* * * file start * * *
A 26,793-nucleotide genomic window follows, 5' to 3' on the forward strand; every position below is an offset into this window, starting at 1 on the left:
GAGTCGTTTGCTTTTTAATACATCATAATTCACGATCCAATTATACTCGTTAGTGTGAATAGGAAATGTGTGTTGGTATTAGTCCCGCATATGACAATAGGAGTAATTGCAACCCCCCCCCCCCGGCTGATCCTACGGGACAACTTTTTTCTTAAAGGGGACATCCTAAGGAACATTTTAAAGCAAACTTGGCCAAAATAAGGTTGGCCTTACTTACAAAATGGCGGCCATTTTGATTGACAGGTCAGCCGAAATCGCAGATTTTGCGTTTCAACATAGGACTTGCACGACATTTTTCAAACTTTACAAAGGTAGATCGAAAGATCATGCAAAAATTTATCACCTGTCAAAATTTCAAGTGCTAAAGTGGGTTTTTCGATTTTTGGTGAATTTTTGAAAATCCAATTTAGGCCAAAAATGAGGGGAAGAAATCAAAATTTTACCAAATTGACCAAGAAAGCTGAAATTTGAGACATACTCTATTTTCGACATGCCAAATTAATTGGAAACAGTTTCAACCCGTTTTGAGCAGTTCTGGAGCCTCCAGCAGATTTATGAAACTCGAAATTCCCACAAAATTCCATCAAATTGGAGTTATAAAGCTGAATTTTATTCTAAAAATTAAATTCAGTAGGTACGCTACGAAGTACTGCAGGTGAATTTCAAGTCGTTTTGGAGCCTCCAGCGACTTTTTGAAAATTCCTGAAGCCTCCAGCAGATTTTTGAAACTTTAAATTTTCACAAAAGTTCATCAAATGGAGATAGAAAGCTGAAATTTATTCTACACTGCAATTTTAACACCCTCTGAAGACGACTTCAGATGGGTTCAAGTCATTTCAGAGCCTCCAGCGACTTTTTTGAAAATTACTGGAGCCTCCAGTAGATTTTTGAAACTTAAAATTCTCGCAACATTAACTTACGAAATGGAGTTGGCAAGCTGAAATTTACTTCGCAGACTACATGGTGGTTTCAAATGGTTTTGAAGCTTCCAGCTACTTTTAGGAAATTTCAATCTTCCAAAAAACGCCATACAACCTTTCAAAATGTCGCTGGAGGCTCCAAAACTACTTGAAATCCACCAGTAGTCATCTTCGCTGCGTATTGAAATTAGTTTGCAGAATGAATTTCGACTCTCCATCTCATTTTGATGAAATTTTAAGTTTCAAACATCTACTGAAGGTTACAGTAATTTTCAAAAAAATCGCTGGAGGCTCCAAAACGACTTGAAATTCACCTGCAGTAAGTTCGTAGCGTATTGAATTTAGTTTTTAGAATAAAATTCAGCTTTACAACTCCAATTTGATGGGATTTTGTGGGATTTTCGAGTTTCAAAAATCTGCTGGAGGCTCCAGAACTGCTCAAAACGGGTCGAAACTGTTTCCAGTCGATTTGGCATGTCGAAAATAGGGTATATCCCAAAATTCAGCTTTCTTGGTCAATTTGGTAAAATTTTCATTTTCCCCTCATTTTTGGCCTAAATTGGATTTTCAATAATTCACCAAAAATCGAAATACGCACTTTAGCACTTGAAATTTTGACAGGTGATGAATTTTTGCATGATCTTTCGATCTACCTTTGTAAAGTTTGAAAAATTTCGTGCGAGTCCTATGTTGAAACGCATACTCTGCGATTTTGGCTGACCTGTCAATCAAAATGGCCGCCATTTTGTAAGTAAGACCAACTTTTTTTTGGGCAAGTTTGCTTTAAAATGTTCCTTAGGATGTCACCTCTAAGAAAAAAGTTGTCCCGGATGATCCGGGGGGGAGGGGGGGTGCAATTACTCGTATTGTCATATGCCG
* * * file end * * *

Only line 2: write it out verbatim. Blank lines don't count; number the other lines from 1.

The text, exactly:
GAGTCGTTTGCTTTTTAATACATCATAATTCACGATCCAATTATACTCGTTAGTGTGAATAGGAAATGTGTGTTGGTATTAGTCCCGCATATGACAATAGGAGTAATTGCAACCCCCCCCCCCCGGCTGATCCTACGGGACAACTTTTTTCTTAAAGGGGACATCCTAAGGAACATTTTAAAGCAAACTTGGCCAAAATAAGGTTGGCCTTACTTACAAAATGGCGGCCATTTTGATTGACAGGTCAGCCGAAATCGCAGATTTTGCGTTTCAACATAGGACTTGCACGACATTTTTCAAACTTTACAAAGGTAGATCGAAAGATCATGCAAAAATTTATCACCTGTCAAAATTTCAAGTGCTAAAGTGGGTTTTTCGATTTTTGGTGAATTTTTGAAAATCCAATTTAGGCCAAAAATGAGGGGAAGAAATCAAAATTTTACCAAATTGACCAAGAAAGCTGAAATTTGAGACATACTCTATTTTCGACATGCCAAATTAATTGGAAACAGTTTCAACCCGTTTTGAGCAGTTCTGGAGCCTCCAGCAGATTTATGAAACTCGAAATTCCCACAAAATTCCATCAAATTGGAGTTATAAAGCTGAATTTTATTCTAAAAATTAAATTCAGTAGGTACGCTACGAAGTACTGCAGGTGAATTTCAAGTCGTTTTGGAGCCTCCAGCGACTTTTTGAAAATTCCTGAAGCCTCCAGCAGATTTTTGAAACTTTAAATTTTCACAAAAGTTCATCAAATGGAGATAGAAAGCTGAAATTTATTCTACACTGCAATTTTAACACCCTCTGAAGACGACTTCAGATGGGTTCAAGTCATTTCAGAGCCTCCAGCGACTTTTTTGAAAATTACTGGAGCCTCCAGTAGATTTTTGAAACTTAAAATTCTCGCAACATTAACTTACGAAATGGAGTTGGCAAGCTGAAATTTACTTCGCAGACTACATGGTGGTTTCAAATGGTTTTGAAGCTTCCAGCTACTTTTAGGAAATTTCAATCTTCCAAAAAACGCCATACAACCTTTCAAAATGTCGCTGGAGGCTCCAAAACTACTTGAAATCCACCAGTAGTCATCTTCGCTGCGTATTGAAATTAGTTTGCAGAATGAATTTCGACTCTCCATCTCATTTTGATGAAATTTTAAGTTTCAAACATCTACTGAAGGTTACAGTAATTTTCAAAAAAATCGCTGGAGGCTCCAAAACGACTTGAAATTCACCTGCAGTAAGTTCGTAGCGTATTGAATTTAGTTTTTAGAATAAAATTCAGCTTTACAACTCCAATTTGATGGGATTTTGTGGGATTTTCGAGTTTCAAAAATCTGCTGGAGGCTCCAGAACTGCTCAAAACGGGTCGAAACTGTTTCCAGTCGATTTGGCATGTCGAAAATAGGGTATATCCCAAAATTCAGCTTTCTTGGTCAATTTGGTAAAATTTTCATTTTCCCCTCATTTTTGGCCTAAATTGGATTTTCAATAATTCACCAAAAATCGAAATACGCACTTTAGCACTTGAAATTTTGACAGGTGATGAATTTTTGCATGATCTTTCGATCTACCTTTGTAAAGTTTGAAAAATTTCGTGCGAGTCCTATGTTGAAACGCATACTCTGCGATTTTGGCTGACCTGTCAATCAAAATGGCCGCCATTTTGTAAGTAAGACCAACTTTTTTTTGGGCAAGTTTGCTTTAAAATGTTCCTTAGGATGTCACCTCTAAGAAAAAAGTTGTCCCGGATGATCCGGGGGGGAGGGGGGGTGCAATTACTCGTATTGTCATATGCCG